Insertion and securing of X-STOP® implant
The X-STOP® assembly is then removed from the sterilization container with a spacer insertion instrument as instructed for proper insertion into the opening of the interspinous process created. The X-STOP® implant must be placed in the cavity between the spinal processes as anteriorly as possible (Fig 8a-8d).
Posterior position of the implant is incorrect. Once the spacer assembly is secured in place, do not disengage the insertion instrument. Then attachment of the wing assembly is to be performed as instructed on the other side of the spinal processes. Do not disengage the spacer insertion instrument yet. The wing assembly should be adjusted to fit snugly against the lateral surface of the spinous processes. The hex head screwdriver is utilized to lock the screw of the wing with the wing adjusted as medially as possible (Fig 9a-9d). Once the locking screw is tightened to its pre-set torque, it clicks once followed by a second click. Fluoroscopy is used to confirm the position (Fig 10a, 10b). Then remove the hex head screwdriver first followed by removal of the spacer insertion instruments.
If necessary hemostasis is accomplished with bi-polar coagulation. The lumbar fascia and skin edges are closed with simple sutures.
Double Level X-STOP® implant surgery
Again, after separation of the soft tissue from the spinal process and lamina, the first X-STOP® should always be inserted at the caudal level and the second X-STOP® should be inserted at the upper level after the first insertion, with the same surgical technique described previously.
When two X-STOP® implants are placed at adjacent levels, usually there is a slight overlap of the superior and inferior implant wing with the shorter wing of the superior implant positioned posteriorly to the long tapered wing of the inferior implant. Rotation of the inferior implant wing would be effectively prevented. Again, fluoroscopy confirms the correct placement of the X-STOP's ® (Fig 11a, 11b).
Postoperative ambulation begins immediately after recovery and the patient is usually discharged one to two hours after the procedure. They may shower and drive a car the following day. Applying an ice pack is helpful. Non steroidal anti-inflammatory drugs (ANSAIDs) are prescribed and mild analgesics and muscle relaxants as needed. Patient returns to usual activities in 10 days to 2 weeks, provided heavy labor and prolonged sitting are not involved. Mild progressive exercise program can begin the day after the surgery.
Physiotherapy is recommended for the first several weeks following surgery to condition the patient and to allow the patient's spine to adjust to the presence of the X-STOP®. Gradual physical activity and build up are recommended for the first six weeks. Avoidance of hyperextension of the spine, no heavy lifting, no stair climbing, no sports such as swimming, golfing, tennis, racquetball, running or jogging. This will avoid damage to the spinal processes. Walking is appropriate as tolerated but not to exceed one hour in duration.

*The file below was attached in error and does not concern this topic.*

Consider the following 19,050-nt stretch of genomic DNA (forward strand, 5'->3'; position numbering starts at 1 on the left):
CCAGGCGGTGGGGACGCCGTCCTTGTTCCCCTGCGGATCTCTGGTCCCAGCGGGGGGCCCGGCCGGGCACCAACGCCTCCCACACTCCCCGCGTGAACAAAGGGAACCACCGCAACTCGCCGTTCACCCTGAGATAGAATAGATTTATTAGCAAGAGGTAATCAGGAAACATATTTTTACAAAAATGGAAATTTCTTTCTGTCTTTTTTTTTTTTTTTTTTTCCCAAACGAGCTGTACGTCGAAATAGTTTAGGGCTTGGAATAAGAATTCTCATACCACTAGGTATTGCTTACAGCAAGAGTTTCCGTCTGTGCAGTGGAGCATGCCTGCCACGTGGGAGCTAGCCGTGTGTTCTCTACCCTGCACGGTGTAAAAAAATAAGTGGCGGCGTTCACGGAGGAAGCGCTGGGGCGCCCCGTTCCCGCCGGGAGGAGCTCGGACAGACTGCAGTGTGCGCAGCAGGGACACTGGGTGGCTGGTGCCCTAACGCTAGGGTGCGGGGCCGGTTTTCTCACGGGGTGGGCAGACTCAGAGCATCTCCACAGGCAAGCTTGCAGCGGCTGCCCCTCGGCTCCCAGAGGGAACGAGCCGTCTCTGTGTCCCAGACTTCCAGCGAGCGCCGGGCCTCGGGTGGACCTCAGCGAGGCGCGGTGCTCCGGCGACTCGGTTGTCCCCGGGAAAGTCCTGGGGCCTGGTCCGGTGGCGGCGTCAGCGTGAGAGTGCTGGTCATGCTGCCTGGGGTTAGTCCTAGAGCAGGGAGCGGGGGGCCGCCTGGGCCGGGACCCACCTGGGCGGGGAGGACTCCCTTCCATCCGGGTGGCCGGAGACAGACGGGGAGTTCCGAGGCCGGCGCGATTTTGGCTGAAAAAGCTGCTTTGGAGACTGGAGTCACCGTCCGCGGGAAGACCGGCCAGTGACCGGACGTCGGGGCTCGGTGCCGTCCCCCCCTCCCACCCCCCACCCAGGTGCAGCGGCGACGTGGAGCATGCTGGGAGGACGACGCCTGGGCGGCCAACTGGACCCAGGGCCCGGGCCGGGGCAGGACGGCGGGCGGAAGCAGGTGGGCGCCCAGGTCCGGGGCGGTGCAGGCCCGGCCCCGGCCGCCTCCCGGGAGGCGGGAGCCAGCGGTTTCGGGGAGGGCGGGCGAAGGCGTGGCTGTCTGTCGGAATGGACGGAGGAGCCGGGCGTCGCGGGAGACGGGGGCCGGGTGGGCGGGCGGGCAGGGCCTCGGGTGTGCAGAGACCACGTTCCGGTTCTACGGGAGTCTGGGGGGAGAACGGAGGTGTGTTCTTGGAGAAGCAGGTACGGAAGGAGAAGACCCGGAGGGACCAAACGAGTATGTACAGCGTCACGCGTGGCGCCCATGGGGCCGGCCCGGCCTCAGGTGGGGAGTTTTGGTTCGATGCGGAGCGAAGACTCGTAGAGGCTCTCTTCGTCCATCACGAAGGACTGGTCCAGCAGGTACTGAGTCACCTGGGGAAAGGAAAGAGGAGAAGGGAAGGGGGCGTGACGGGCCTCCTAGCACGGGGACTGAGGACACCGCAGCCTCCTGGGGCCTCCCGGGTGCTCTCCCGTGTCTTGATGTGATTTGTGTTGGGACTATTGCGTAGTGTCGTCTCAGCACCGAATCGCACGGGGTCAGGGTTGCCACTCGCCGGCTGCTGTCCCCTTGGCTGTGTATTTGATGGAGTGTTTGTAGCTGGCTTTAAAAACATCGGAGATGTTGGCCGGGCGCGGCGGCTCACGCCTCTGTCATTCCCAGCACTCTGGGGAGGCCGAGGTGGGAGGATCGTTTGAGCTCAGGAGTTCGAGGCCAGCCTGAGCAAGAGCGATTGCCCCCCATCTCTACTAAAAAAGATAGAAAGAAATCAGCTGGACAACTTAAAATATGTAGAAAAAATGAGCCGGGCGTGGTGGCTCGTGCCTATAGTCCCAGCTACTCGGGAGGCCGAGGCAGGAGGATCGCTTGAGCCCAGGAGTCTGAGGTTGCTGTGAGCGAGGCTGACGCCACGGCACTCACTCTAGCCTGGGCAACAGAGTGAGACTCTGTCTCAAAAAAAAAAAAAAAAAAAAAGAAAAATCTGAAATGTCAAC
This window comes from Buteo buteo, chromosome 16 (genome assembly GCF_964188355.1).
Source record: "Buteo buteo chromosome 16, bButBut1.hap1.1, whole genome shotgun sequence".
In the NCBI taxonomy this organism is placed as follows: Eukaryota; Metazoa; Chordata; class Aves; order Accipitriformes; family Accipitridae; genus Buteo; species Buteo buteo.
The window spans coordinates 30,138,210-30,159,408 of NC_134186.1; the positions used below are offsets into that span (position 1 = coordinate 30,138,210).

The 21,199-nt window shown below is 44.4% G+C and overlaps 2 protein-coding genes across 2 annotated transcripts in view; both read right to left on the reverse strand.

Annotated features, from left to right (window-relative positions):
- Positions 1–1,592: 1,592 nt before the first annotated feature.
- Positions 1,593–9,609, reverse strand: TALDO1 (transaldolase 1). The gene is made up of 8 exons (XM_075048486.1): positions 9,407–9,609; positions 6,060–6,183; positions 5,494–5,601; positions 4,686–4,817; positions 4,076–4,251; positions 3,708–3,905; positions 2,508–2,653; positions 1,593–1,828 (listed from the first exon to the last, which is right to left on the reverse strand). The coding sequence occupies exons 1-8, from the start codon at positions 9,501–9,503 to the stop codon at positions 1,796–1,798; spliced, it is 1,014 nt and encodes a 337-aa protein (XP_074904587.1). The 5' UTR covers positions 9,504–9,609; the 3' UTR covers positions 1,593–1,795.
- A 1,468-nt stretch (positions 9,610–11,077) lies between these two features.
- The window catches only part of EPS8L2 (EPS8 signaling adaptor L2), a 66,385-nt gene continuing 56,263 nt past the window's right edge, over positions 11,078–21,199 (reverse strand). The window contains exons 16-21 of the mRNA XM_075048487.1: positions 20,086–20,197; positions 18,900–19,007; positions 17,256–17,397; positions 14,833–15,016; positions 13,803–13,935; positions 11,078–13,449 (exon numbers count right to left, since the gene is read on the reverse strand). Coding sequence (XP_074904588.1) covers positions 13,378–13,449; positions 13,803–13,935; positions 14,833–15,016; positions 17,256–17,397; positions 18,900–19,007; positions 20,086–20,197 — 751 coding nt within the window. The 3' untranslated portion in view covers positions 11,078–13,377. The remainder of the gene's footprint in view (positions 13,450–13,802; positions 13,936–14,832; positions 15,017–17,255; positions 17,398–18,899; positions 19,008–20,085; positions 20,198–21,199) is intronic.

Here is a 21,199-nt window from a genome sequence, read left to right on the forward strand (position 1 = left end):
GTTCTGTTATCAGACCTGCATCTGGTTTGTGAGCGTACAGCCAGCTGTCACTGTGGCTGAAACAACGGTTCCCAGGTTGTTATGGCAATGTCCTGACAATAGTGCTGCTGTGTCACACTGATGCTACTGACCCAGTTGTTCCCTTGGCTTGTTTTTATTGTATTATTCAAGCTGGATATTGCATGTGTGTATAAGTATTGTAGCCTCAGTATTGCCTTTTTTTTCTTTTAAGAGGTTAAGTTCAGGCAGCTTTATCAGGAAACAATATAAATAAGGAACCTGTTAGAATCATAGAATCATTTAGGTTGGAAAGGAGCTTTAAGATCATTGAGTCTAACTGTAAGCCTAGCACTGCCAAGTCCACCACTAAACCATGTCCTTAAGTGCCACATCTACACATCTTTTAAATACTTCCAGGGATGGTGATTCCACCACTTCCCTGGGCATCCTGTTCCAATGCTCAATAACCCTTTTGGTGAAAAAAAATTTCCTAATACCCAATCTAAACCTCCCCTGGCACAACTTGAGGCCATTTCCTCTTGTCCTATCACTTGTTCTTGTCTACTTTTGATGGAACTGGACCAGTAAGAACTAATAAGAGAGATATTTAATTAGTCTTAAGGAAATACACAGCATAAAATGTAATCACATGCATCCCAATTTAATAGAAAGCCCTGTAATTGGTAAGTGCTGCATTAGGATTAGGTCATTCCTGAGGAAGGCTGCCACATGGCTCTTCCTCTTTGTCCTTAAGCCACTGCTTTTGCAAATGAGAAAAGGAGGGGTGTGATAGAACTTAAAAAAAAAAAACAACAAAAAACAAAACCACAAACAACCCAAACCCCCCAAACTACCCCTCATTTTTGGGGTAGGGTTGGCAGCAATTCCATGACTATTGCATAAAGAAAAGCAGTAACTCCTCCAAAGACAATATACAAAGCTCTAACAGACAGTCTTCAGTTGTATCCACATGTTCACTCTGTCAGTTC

After two weeks, cycling as tolerated. Strenuous activities and swimming may be added at six months. Again, a stress fracture of the spinal process may occur if strenuous physical activity is resumed too soon postoperatively.
Case Illustrations and Outcome
X-STOP®, interspinous process decompression system (IPD) provides a conservative yet effective minimally invasive surgical treatment for the elderly patients suffering from lumbar spinal stenosis with neurogenic intermittent claudication (NIC). X-STOP® treatment is an outpatient surgical procedure, and offers an attractive alternative to both conservative care and more traumatic traditional decompressive lumbar spinal surgery with or without fusion. Patient's clinical outcome and satisfaction are achieved with this minimally invasive X-STOP® system.
The unique design of X-STOP® (IPD) allows it to be implanted with a straight forward approach without fixation to the bone or ligament, and preserves physiological spinal motion (7,8, 47,48,49,50,51,52,53,54). This procedure of X-STOP®/IPD for the treatment of lumbar spinal stenosis combined with transforaminal endoscopic lumbar discectomy/foraminoplasty with laser thermodiskoplasty (55,56,57,58,59,60,61,62,63,64,65,66), can provide further decompression of neural structure and lumbar nerve, and improves the decompressive surgical result(7,8).
Interspinous process decompression system (IPD) X-STOP® procedure for decompression of lumbar spinal stenosis is a minimally invasive, safe and effective treatment alternative to traditional more traumatic lumbar laminectomy and laminotomy procedures with or without fusion. It leads to excellent results, speedier recovery, and significant economic savings. When it is combined with endoscopic lumbar transforaminal discectomy/foraminoplasty (with laser thermodiskoplasty), it can provide further decompression of neural structure and lumbar nerve, and improves the spinal decompressive result. In addition, it also preserves the lumbar spinal motion.
John C. Chiu, M.D., D.Sc, F.R.C.S Department of Neurospine Surgery California Center for Minimally Invasive Spine Surgery California Spine Institute Medical Center 1001 Newbury Road Newbury Park, CA 91320 Telephone: (805) 375-7900 Fax: (805) 499-4137 Email: firstname.lastname@example.org